The no-holds-barred Dirt Late Model engine is one of the most viciously powerful in all of stock car racing. With 800-plus HP, it boasts nearly as much peak power as a NASCAR Nextel Cup powerplant, but the DLM engine works over a much wider RPM range and, thanks to an aluminum block, also weighs significantly less.
The DLM engine easily produces the most power and torque of our three engine builds. This is due to having the most cubic inches, a healthy 14.5:1 compression ratio, and a host of custom-made speed parts. The drawback is that this motor is also by far the most expensive, averaging between $30,000 and $40,000, depending on the builder and parts used. It also takes the most time to build, partly because it requires much custom fabrication.
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To be frank, a full-bore DLM engine is probably outside the range of most non-professional engine builders. This is not because of the skills that must be mastered, but because of the many different pieces of specialized equipment required to complete the job. Still, it is possible to do the assembly yourself if you can farm out some of the machine work. And even if you never build your own DLM engine, there are a lot of tips here that you can take advantage of in any engine you build.
Clements Racing Engines in Spartanburg, South Carolina, is the builder of our full-bore DLM mill. Clements specializes in dirt racing, especially the Late Models, and even has its own CNC machining centers in-house, which it uses to turn raw cylinder head castings into pieces of automotive jewelry. Clements has worked with many of the top DLM racers in the country and produces approximately 250 engines a year.
The engine for this build is a Chevrolet SB2. Originally developed in 1996 for NASCAR Nextel Cup (then called Winston Cup) competition, the SB2 has since been adopted by other forms of racing because it is a more efficient design than the classic small block. The SB2 (which means Small Block Second Generation) has actually been updated since its inception and is now officially called the SB2.2, but most racers still refer to it simply as the SB2.
The SB2 (both versions) is based on the original small block, but it has a few critical differences. First, the valve pattern is different. Instead of a valve pattern with the exhausts on the outside edges (E, I, I, E, E, I, I, E) like a standard Chevy small-block, the SB2 moves the intake valves to the outside (I, E, I, E, E, I, E, I). This is called a “Mirror Pattern” and the intake ports are angled toward the center of the engine to provide a straighter path for the air/fuel charge from the carburetor to the combustion chambers.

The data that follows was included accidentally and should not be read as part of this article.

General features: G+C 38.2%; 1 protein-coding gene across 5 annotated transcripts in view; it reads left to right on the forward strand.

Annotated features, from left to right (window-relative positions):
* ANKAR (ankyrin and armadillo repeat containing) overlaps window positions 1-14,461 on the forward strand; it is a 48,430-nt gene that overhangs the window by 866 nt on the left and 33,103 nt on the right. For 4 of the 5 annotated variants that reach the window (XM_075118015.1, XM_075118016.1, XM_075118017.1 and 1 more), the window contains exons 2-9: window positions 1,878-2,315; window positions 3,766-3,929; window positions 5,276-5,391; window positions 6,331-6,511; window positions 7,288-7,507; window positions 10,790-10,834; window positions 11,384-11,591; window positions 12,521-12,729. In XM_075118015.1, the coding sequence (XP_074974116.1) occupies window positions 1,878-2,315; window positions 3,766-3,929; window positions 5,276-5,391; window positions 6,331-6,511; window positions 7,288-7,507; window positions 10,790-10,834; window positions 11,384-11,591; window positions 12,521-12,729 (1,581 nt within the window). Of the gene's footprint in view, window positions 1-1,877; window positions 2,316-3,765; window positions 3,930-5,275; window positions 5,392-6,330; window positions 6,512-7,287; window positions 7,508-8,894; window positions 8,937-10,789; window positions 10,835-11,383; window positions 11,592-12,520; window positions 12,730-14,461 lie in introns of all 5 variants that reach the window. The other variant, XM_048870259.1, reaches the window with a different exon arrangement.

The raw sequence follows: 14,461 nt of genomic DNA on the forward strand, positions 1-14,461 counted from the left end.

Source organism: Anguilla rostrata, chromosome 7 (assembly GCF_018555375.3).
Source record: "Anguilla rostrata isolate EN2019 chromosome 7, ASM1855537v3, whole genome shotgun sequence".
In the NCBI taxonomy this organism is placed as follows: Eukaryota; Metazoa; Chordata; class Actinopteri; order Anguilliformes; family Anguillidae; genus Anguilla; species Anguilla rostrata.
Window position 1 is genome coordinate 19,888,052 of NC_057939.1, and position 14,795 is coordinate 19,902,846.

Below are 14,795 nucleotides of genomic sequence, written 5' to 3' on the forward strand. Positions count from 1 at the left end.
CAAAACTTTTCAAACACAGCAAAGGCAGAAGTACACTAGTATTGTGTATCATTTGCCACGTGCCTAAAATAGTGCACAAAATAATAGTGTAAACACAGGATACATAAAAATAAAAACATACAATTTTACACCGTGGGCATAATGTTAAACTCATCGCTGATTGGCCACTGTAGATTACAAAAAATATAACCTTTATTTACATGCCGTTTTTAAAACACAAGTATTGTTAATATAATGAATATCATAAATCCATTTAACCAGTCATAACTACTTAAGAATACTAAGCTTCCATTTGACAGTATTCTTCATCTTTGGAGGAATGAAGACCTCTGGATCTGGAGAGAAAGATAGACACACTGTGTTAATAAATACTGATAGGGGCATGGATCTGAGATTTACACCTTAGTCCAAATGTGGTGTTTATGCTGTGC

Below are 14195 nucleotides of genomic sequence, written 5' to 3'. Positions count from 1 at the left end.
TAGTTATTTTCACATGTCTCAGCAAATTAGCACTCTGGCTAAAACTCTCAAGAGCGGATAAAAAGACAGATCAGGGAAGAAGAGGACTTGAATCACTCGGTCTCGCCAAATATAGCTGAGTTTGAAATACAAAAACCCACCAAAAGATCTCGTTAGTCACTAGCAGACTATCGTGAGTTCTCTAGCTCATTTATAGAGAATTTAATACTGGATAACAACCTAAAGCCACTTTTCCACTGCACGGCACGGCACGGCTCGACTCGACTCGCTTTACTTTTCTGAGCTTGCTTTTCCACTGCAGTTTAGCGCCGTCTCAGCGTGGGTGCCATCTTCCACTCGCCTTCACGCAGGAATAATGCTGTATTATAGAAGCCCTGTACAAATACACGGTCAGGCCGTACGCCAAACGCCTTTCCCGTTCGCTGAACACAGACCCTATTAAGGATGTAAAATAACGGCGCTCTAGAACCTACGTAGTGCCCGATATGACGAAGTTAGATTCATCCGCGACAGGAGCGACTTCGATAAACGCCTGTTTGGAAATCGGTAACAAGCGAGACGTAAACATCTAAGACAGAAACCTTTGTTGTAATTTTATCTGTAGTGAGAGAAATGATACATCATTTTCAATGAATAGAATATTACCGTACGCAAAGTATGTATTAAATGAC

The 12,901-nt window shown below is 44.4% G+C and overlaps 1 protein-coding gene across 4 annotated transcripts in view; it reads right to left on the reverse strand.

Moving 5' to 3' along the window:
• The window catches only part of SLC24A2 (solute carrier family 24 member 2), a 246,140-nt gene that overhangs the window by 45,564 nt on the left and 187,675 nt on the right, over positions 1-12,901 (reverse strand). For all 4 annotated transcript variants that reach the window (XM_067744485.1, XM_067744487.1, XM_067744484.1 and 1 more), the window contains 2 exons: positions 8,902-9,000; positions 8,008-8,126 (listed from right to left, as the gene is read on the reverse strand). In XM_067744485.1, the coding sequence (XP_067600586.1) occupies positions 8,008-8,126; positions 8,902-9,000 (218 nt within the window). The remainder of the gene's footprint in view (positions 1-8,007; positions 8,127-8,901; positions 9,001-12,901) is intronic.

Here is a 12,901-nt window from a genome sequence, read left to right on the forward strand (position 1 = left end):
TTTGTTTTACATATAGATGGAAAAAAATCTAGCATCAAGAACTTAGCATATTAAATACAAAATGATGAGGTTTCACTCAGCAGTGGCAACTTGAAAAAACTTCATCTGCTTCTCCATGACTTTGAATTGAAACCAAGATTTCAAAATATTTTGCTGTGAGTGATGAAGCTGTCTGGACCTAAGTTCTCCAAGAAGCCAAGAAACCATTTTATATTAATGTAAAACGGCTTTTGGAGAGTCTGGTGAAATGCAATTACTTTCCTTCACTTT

The valve angles have also decreased significantly from our 23- degree Street Stock. In this form, the intake valves are at 11 degrees with a 4-degree sideways cant to reduce valve shrouding. The exhaust valves, meanwhile, are angled at eight degrees from vertical.
In addition, the lifter bores are offset for the intake versus the exhaust lifters. This change in angles cleans up the rocker arm geometry and eliminates the need for offset rockers, which are expensive and can cause wear problems. Coolant flow throughout the motor, especially to the cylinder heads, is also improved. Finally, the SB2 is a dry-sump-only engine since there is no oil filter boss on the block casting.
The biggest drawback to the SB2 engine for racing is the cost. The engine is well supported by the aftermarket, but since it is expressly designed for ultra-high performance racing, there is virtually nothing on the economical end of the spectrum for it. Glenn Clements says that it costs Clements Racing Engines approximately $6,000 more to build an SB2 than it does a similarly sized Chevrolet small-block. But a wellbuilt SB2 will always be capable of producing more power than a firstgeneration small-block, so for most teams the extra cost simply comes down to a matter of whether it can be worked into the budget.
Another unique factor of this build is that this is the first time we are using a block not produced by General Motors. The DLM rulebook is surprisingly open, so Clements sources an aluminum SB2 block by Dart. The Dart block arrives with several features that can make an engine builder’s life a little easier. For example, the freeze plug holes arrive with threads cut to accept screw-in freeze plugs. These plugs use O-rings to virtually eliminate leaks. The cam bore is also raised to allow for stroker applications, which Clements regularly takes advantage of.
This particular engine will be given a 4.00-inch stroke, and along with a final bore diameter of 4.145 inches will have a displacement of 431 cubic inches. Even though the block is designed to accommodate extra crankshaft throw, that kind of long stroke still requires a little extra work cutting clearance for the counterweights.
An aluminum engine block requires cast iron cylinder sleeves no matter if you are racing an SB2 or a standard small-block. Glenn Clements and engine builder Chuck Pridgeon say they have noticed that sometimes the sleeves won’t be fully seated from the foundry, and this is true for any brand of aluminum engine block. When this is the case, the sleeve will eventually settle, which can lead to cylinder sealing problems. To counteract this potential problem, Clements says you should find some way to ensure that every sleeve is completely seated before decking the block.